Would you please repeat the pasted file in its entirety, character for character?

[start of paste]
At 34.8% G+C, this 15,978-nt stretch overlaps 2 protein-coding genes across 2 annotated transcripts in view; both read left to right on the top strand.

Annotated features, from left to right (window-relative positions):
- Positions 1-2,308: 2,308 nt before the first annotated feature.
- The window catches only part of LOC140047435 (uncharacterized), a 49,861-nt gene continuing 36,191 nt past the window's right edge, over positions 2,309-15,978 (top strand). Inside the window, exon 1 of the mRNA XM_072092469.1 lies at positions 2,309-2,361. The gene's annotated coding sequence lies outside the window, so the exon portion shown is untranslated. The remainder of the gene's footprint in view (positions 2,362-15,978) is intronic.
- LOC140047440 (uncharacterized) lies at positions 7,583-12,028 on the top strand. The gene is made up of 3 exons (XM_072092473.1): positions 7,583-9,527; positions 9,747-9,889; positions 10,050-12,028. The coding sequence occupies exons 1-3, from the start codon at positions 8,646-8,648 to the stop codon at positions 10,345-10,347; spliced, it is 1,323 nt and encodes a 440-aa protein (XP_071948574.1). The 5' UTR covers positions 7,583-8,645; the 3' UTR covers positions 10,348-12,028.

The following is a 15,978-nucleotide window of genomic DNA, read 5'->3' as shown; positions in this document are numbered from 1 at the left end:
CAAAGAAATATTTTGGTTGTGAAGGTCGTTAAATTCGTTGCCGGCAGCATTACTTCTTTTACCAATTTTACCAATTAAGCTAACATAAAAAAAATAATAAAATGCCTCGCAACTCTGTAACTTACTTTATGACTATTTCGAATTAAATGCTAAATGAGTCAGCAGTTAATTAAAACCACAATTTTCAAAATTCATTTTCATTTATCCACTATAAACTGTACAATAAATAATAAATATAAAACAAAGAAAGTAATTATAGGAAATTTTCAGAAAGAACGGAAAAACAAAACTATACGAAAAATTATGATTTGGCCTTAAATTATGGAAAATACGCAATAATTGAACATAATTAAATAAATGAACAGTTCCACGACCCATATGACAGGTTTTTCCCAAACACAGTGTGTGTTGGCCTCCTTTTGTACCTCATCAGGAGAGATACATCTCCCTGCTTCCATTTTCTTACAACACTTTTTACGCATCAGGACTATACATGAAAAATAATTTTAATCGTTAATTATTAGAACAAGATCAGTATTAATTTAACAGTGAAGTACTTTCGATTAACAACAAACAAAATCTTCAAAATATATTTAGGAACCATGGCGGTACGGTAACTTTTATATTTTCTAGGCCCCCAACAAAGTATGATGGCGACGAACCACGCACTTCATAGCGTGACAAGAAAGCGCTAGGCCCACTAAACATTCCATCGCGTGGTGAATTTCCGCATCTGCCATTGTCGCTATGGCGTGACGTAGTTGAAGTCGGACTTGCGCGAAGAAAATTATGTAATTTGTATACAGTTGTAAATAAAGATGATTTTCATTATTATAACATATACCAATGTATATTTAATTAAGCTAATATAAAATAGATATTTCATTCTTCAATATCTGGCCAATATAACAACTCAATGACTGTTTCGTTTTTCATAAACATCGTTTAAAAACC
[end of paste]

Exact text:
At 34.8% G+C, this 15,978-nt stretch overlaps 2 protein-coding genes across 2 annotated transcripts in view; both read left to right on the top strand.

Annotated features, from left to right (window-relative positions):
- Positions 1-2,308: 2,308 nt before the first annotated feature.
- The window catches only part of LOC140047435 (uncharacterized), a 49,861-nt gene continuing 36,191 nt past the window's right edge, over positions 2,309-15,978 (top strand). Inside the window, exon 1 of the mRNA XM_072092469.1 lies at positions 2,309-2,361. The gene's annotated coding sequence lies outside the window, so the exon portion shown is untranslated. The remainder of the gene's footprint in view (positions 2,362-15,978) is intronic.
- LOC140047440 (uncharacterized) lies at positions 7,583-12,028 on the top strand. The gene is made up of 3 exons (XM_072092473.1): positions 7,583-9,527; positions 9,747-9,889; positions 10,050-12,028. The coding sequence occupies exons 1-3, from the start codon at positions 8,646-8,648 to the stop codon at positions 10,345-10,347; spliced, it is 1,323 nt and encodes a 440-aa protein (XP_071948574.1). The 5' UTR covers positions 7,583-8,645; the 3' UTR covers positions 10,348-12,028.

The following is a 15,978-nucleotide window of genomic DNA, read 5'->3' as shown; positions in this document are numbered from 1 at the left end:
CAAAGAAATATTTTGGTTGTGAAGGTCGTTAAATTCGTTGCCGGCAGCATTACTTCTTTTACCAATTTTACCAATTAAGCTAACATAAAAAAAATAATAAAATGCCTCGCAACTCTGTAACTTACTTTATGACTATTTCGAATTAAATGCTAAATGAGTCAGCAGTTAATTAAAACCACAATTTTCAAAATTCATTTTCATTTATCCACTATAAACTGTACAATAAATAATAAATATAAAACAAAGAAAGTAATTATAGGAAATTTTCAGAAAGAACGGAAAAACAAAACTATACGAAAAATTATGATTTGGCCTTAAATTATGGAAAATACGCAATAATTGAACATAATTAAATAAATGAACAGTTCCACGACCCATATGACAGGTTTTTCCCAAACACAGTGTGTGTTGGCCTCCTTTTGTACCTCATCAGGAGAGATACATCTCCCTGCTTCCATTTTCTTACAACACTTTTTACGCATCAGGACTATACATGAAAAATAATTTTAATCGTTAATTATTAGAACAAGATCAGTATTAATTTAACAGTGAAGTACTTTCGATTAACAACAAACAAAATCTTCAAAATATATTTAGGAACCATGGCGGTACGGTAACTTTTATATTTTCTAGGCCCCCAACAAAGTATGATGGCGACGAACCACGCACTTCATAGCGTGACAAGAAAGCGCTAGGCCCACTAAACATTCCATCGCGTGGTGAATTTCCGCATCTGCCATTGTCGCTATGGCGTGACGTAGTTGAAGTCGGACTTGCGCGAAGAAAATTATGTAATTTGTATACAGTTGTAAATAAAGATGATTTTCATTATTATAACATATACCAATGTATATTTAATTAAGCTAATATAAAATAGATATTTCATTCTTCAATATCTGGCCAATATAACAACTCAATGACTGTTTCGTTTTTCATAAACATCGTTTAAAAACC